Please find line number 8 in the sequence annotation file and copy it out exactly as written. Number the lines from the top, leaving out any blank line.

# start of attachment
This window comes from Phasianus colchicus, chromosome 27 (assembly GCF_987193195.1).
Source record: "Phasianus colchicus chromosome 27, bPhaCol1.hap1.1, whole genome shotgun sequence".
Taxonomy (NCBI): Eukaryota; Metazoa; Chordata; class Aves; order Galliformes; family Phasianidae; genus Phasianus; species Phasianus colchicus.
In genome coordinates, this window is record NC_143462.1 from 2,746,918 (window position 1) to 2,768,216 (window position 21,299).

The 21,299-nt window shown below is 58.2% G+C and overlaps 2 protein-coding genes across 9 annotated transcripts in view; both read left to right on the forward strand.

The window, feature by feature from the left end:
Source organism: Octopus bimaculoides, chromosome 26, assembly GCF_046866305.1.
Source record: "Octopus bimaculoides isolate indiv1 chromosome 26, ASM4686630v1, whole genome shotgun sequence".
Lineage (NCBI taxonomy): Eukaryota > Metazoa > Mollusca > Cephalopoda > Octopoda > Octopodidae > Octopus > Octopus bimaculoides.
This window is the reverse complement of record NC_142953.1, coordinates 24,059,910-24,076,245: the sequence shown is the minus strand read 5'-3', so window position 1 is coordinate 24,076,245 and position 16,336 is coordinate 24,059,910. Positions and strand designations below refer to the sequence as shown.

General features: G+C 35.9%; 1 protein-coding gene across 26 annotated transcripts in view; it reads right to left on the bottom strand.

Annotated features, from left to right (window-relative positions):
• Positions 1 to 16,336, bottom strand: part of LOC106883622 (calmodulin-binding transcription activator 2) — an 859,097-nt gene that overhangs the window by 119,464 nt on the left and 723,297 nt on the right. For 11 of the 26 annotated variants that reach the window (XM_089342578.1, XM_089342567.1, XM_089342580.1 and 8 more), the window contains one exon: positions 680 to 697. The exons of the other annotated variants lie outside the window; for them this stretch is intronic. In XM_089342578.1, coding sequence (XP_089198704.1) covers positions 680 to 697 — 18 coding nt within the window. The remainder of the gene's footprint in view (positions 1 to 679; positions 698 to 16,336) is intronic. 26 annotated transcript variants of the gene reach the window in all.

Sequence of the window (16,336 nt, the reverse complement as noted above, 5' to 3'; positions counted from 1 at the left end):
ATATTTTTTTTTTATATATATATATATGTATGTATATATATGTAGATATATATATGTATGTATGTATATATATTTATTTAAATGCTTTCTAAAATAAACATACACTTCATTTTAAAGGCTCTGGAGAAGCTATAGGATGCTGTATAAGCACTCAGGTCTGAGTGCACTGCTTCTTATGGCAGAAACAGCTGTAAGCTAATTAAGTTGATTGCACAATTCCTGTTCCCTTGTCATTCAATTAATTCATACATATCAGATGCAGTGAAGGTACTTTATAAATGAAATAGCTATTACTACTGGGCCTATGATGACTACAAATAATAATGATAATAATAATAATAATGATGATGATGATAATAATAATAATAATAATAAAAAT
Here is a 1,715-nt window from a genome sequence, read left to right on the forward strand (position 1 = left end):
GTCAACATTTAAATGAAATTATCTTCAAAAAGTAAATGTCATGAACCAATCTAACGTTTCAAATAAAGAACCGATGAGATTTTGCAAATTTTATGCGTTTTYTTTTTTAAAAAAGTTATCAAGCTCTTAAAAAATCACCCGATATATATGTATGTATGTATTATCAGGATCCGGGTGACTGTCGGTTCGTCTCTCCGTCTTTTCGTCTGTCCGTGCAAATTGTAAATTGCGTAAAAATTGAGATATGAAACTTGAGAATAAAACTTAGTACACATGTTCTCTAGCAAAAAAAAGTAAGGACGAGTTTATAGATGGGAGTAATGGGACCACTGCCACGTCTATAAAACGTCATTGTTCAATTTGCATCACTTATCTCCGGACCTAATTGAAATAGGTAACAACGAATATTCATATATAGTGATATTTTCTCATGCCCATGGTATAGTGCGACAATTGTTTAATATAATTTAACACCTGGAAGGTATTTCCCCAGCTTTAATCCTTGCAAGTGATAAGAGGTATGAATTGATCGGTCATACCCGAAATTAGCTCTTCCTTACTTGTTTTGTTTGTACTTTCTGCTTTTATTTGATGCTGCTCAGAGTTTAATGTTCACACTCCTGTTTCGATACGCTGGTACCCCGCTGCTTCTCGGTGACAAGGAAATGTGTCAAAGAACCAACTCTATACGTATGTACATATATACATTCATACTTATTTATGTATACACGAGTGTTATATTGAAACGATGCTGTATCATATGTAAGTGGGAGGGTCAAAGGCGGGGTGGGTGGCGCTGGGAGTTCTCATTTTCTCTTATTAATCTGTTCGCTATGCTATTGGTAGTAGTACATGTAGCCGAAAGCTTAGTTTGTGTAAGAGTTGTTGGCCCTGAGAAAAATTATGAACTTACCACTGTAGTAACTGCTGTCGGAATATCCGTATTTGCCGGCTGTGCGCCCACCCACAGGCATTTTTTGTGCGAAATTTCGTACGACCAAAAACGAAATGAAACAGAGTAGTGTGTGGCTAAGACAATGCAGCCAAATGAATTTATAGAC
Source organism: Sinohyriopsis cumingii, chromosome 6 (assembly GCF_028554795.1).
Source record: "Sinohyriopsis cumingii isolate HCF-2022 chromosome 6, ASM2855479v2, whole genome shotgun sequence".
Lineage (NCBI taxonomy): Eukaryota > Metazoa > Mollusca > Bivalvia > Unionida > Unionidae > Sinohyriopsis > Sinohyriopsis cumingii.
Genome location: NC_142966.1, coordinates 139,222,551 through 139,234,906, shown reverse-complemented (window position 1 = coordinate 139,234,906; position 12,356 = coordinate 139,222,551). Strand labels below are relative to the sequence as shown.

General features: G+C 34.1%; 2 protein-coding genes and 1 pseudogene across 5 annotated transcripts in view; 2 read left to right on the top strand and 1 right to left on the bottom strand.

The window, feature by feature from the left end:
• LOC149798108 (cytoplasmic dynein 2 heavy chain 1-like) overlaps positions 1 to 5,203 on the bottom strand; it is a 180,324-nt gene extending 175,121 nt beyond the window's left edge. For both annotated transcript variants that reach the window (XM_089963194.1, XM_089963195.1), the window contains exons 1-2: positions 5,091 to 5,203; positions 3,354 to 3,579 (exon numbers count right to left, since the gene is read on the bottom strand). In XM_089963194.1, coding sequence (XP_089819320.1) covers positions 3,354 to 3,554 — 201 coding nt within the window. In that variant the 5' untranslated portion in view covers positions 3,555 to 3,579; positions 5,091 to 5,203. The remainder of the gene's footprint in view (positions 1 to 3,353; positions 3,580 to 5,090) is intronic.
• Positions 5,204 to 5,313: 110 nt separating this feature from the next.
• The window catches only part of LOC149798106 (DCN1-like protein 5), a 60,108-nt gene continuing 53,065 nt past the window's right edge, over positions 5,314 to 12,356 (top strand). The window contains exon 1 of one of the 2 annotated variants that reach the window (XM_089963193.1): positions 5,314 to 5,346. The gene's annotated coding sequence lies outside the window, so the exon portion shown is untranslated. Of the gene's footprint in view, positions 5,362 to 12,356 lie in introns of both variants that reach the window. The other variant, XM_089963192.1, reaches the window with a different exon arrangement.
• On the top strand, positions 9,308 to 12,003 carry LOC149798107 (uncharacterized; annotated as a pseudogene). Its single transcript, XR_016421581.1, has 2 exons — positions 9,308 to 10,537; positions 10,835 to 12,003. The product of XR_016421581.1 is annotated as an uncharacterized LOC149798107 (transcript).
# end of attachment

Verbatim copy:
Source record: "Octopus bimaculoides isolate indiv1 chromosome 26, ASM4686630v1, whole genome shotgun sequence".